The Brazen Queerness of Tu Bishvat

January 14, 2022

By Aviva Davis

I’ve got to get something off my chest. Perhaps it’s a hot take. Perhaps we’ve all been thinking it and no one has said anything, but it’s a new year and I’m not hiding it anymore. I have to say what’s on my mind.

Tu Bishvat is gay.

Next to Purim, Tu Bishvat is one of the gayest holidays we have in Judaism. Now, why is Purim gay? I’m glad you asked. There is nothing more gay than putting on a silly little outfit, doing some cosplay, drinking till you don’t know who’s toxic and who’s not, and eating some damn good pastries. 

But I digress. In my book, Tu Bishvat will always be gay. It is extremely queer to devote a whole day to honoring our beautiful trees and everything they have done for us, celebrating the fertility of nature, and eating some of the most yonic fruits on the planet. I see you,  figs, olives, and peaches. Plus: every time I have celebrated Tu Bishvat, I have been surrounded by my queer Jewish community. They are the reason I now feel such a strong connection to the holiday. 

I first celebrated Tu Bishvat my first year in college at Brandeis. It was my first semester as a sister of SAEPi, the new Jewish sorority on campus. I decided to give Tu Bishvat a try, if only to fulfill my Jewish Values requirement for the semester. I didn’t know much about the holiday, but my friends in the sorority seemed excited, so I tagged along. 

I should mention that I was blessed to join a sorority with a majority-queer sisterhood. Throughout my time at Brandeis, I was surrounded by my queer sisters, teaching and discussing using that lens. That Tu Bishvat evening, my sisters showed me how, for many of them, their Jewish and queer identities are bonded. They were making jokes about the shapes of certain fruits, and connecting to queer textual interpretations and Jewish conversations and practices. It seemed like they connected their queerness to every aspect of the Tu Bishvat seder and discussion.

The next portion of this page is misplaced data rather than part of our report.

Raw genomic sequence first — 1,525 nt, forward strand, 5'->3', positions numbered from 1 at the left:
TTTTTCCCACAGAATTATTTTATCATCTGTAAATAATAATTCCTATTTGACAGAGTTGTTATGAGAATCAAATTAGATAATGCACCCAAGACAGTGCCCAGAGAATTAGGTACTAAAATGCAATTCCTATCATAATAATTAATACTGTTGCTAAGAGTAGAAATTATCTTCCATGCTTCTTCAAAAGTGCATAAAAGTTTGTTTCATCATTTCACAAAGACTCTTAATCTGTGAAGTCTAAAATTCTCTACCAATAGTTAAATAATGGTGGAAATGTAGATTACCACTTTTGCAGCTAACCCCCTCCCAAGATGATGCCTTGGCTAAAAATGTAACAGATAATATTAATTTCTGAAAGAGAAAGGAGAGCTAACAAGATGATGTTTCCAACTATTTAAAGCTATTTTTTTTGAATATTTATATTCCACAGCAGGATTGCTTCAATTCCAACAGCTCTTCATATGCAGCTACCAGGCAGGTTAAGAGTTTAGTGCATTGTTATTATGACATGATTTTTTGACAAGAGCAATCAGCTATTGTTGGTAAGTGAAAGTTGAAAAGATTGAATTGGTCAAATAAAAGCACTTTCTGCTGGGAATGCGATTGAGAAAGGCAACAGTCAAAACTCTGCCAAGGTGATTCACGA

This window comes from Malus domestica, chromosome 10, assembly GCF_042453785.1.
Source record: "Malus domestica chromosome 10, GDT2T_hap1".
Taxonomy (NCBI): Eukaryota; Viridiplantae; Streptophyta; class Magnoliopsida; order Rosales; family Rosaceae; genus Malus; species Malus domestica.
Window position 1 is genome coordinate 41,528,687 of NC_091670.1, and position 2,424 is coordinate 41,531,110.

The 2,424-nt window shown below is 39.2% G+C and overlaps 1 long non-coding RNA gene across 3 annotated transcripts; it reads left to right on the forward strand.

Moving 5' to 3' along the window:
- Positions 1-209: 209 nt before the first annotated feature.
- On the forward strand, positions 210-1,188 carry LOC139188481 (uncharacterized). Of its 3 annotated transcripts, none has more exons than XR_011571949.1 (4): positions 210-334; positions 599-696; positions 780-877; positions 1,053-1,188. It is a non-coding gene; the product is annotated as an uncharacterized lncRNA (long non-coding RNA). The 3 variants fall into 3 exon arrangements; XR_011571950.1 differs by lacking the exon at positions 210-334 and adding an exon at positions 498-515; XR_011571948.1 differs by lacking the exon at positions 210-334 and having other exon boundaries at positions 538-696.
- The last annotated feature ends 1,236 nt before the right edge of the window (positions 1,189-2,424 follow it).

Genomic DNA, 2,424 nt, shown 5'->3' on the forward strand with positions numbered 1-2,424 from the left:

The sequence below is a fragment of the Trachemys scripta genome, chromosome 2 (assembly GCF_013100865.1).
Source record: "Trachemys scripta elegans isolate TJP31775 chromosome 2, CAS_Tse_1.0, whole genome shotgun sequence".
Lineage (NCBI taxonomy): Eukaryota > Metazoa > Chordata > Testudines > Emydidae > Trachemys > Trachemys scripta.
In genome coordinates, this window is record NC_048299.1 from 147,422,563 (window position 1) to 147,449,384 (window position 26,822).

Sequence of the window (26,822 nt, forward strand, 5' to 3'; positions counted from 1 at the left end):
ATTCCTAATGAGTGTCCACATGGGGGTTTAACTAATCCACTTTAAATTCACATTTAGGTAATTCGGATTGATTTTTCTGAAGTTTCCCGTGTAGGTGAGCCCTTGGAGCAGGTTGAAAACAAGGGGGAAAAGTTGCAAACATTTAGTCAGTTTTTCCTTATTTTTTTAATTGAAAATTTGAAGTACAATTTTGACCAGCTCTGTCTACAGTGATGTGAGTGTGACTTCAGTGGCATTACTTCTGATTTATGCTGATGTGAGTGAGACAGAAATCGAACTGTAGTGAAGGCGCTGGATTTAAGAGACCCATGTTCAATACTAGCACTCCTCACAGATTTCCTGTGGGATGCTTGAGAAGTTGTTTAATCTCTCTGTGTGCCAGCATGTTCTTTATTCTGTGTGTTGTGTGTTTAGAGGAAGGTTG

Through SAEPi, I learned how many different queer interpretations of our sacred practices and texts are out there. I learned how to analyze and practice different holidays, Tu Bishvat included, through a queer lens from my sisters. 

Just before COVID hit, I attended a Tu Bishvat seder that  one of my dear SAEPi friends hosted. She had studied up on the structure of the Tu Bishvat seder and was prepared with food, drink, reading materials, and even a giant roll-in white board for all of the visual learners in the crowd. It was even more impressive than most of the Pesach seders I’ve been to. Once again, the crowd was majority queer.

 I remember feeling warm. I had found my people, even though some of the folks at the table were complete strangers to me. That’s the beauty of queer joy: when I see it in others, I begin to feel it in myself. Queer joy fosters a closeness with others that is unique and beautiful. Being in the presence of queer joy made me feel more confident in my queerness. It was one of those evenings where you’re almost sad you’re having such a good time because you know, at some point, it has to end. 

I am forever grateful for my queer Jewish community for teaching me that even when I think my Judaism has gotten as gay as possible, there is always room for improvement, that my identities are sacred and inextricably tied, that every Jewish thing I do is, by definition, at least a little bit gay. Thanks to their inspiration, I vowed to hold my own Tu Bishvat seder when I felt ready, and to make it as queer as possible. This year, with the rise of the Omicron variant, it might not be possible, but someday it will be. I will find that joy again and I will share it with the ones I love. We deserve it.

An image of a Black Jewish woman smiling

Aviva Davis (she/they) graduated from Brandeis University in 2021. There, she studied Psychology, Hispanic Studies, and Creativity, the Arts, and Social Transformation (CAST). They work closely with Jewish nonprofit Be’Chol Lashon, contributing to dialogue about the history and experiences of Jewish communities of color around the world. You can find them on Titktok @adavis99. Aviva was a 2020-2021 Alma College Writing Fellow.

We shared five reflections from queer Black Jews to honor the confluence of Tu Bishvat and Martin Luther King, Jr. Day in 2022. Click here to view the whole collection!

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